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More than 150 Women Have Signed Up to Mentor Girls in Chicago Away from Sex, Diseases, Pregnancy and Hopelessness

The Black Angel Network, Afrika Enterprises, 100 Concerned Women in Action, the Black Star Community PTA and The Black Star Project lead the way.

Robeson Pregnancy Rate Prompts Mentoring Effort


CBS2

Reporting
Kristyn Hartman

Kristyn Hartman

Chicago (CBS), October 26, 2009 - Sometimes a story serves as a call to action.

After CBS 2 reported 115 girls out of 800 at Robeson High School in Englewood were pregnant or already had babies, women in the community decided to do something. They say they're responding to a crisis situation, and they think their knowledge will be power. So they're taking their wisdom into schools to walk with young girls on the path to adulthood.

They want to show them there's a world of possibilities for them beyond young motherhood.

One of the schools that's welcoming them is Benjamin E. Mays Academy.

Its principal, Patricia McCann, saw the story about Robeson's situation.

"It made me a little sad," she said.

She commends Robeson's principal for working with the girls. But because it's so hard, she says preventive measures are also important.

"Let's try not to let 'em get in that position," McCann said.

Phillip Jackson, executive director of the Black Star Project, is working to get them the info they need. His project sent our story to thousands of women, with a call for mentors.

It turns out, women are answering that call. Many of them filled a room tonight.
More than 123 women have volunteered with The Black Star Project, The Black Angel Network, Afrika Enterprises, 100 Concerend Women in Action and the Black Star Community PTA to mentor young girls.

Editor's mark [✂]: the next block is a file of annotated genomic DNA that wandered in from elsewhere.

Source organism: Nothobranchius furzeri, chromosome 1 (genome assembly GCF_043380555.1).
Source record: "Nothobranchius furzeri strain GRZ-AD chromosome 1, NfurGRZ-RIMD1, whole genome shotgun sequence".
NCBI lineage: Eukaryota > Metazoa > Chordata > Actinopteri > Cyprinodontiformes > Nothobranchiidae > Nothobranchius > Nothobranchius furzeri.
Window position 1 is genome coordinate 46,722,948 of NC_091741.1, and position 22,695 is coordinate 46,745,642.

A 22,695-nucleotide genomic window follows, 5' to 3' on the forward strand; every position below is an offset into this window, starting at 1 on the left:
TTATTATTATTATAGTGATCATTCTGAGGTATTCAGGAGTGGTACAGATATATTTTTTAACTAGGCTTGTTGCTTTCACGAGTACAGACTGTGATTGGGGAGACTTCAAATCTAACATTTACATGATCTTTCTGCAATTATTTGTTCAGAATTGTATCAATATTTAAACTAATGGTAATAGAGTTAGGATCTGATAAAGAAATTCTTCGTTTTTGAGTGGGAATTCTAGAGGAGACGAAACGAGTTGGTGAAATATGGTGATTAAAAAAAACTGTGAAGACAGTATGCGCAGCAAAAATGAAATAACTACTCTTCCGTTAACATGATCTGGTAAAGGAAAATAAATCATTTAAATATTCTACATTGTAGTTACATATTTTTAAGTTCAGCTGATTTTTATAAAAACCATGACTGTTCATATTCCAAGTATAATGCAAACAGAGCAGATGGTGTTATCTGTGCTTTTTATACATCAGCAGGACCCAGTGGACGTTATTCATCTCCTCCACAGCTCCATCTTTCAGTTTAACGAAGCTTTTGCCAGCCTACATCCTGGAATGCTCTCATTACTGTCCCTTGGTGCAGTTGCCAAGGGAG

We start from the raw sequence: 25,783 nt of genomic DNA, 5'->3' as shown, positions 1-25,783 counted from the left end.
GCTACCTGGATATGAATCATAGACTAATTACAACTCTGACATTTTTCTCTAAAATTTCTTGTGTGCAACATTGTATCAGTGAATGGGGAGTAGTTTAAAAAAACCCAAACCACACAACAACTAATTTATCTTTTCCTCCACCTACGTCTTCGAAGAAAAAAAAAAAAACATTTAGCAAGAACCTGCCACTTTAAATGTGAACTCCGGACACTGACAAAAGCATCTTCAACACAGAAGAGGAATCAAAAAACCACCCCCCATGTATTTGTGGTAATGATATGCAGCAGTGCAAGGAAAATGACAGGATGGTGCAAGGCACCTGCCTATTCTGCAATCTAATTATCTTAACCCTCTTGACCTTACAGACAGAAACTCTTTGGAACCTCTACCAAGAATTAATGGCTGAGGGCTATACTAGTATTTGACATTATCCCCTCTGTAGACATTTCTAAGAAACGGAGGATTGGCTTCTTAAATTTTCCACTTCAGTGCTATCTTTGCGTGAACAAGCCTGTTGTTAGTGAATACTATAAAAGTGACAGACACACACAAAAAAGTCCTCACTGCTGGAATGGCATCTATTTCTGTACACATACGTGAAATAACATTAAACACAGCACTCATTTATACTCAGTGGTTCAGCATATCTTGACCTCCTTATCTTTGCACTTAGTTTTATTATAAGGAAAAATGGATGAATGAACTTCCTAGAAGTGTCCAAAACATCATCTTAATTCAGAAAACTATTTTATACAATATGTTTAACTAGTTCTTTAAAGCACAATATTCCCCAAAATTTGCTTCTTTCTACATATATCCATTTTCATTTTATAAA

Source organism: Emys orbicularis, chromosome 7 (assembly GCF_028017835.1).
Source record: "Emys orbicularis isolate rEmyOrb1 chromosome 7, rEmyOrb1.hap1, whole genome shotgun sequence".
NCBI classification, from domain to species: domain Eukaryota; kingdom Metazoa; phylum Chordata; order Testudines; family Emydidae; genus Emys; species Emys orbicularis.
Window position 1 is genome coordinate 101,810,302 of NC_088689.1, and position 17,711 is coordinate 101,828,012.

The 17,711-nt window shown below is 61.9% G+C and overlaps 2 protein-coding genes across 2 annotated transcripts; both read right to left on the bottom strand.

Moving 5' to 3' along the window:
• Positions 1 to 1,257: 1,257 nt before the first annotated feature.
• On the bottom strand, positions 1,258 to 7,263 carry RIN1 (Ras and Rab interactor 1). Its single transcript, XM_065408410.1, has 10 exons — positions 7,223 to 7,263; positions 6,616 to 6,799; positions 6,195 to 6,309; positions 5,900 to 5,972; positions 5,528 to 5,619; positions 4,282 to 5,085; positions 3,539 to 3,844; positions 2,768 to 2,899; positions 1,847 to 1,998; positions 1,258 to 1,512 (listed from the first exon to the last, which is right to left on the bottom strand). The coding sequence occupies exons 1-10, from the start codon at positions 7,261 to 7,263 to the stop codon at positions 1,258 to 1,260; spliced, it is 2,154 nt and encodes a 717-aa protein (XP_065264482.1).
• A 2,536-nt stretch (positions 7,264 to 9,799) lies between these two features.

"We have a crisis in our community," Sherrie Phillips said. "We must stand up and go out there and do something about it."

They want to show young ladies the way. Their work will target grade school girls. Their mission: To send prevention messages.

"I'll tell 'em you have to be yourself," volunteer Jinnie Rogers said. "You don't have to do anything you don't want to do. Use protection if you're not going to use abstinence."

They say getting the word out early is better because by high school, sometimes it's too late.

Principal McCann has seen that in the neighborhood.

"They have a backpack and a baby, and they're trying to do all that," she said.

She says it is a tough road they don't have to take. It's why she's welcoming the mentors to her own Benjamin Mays Academy, a Robeson feeder school.

The Black Star Project hopes to have enough mentors to expand beyond Robeson and the South Side. It's calling on men to get involved, too.

If you'd like to help, call the Black Star Project at 773-285-9600.
(© MMIX, CBS Broadcasting Inc. All Rights Reserved.)
Women who want to join this effort should call 773.285.9600.

 

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ph: 773.285.9600
f: 773.285.9602
e: blackstar1000@ameritech.net

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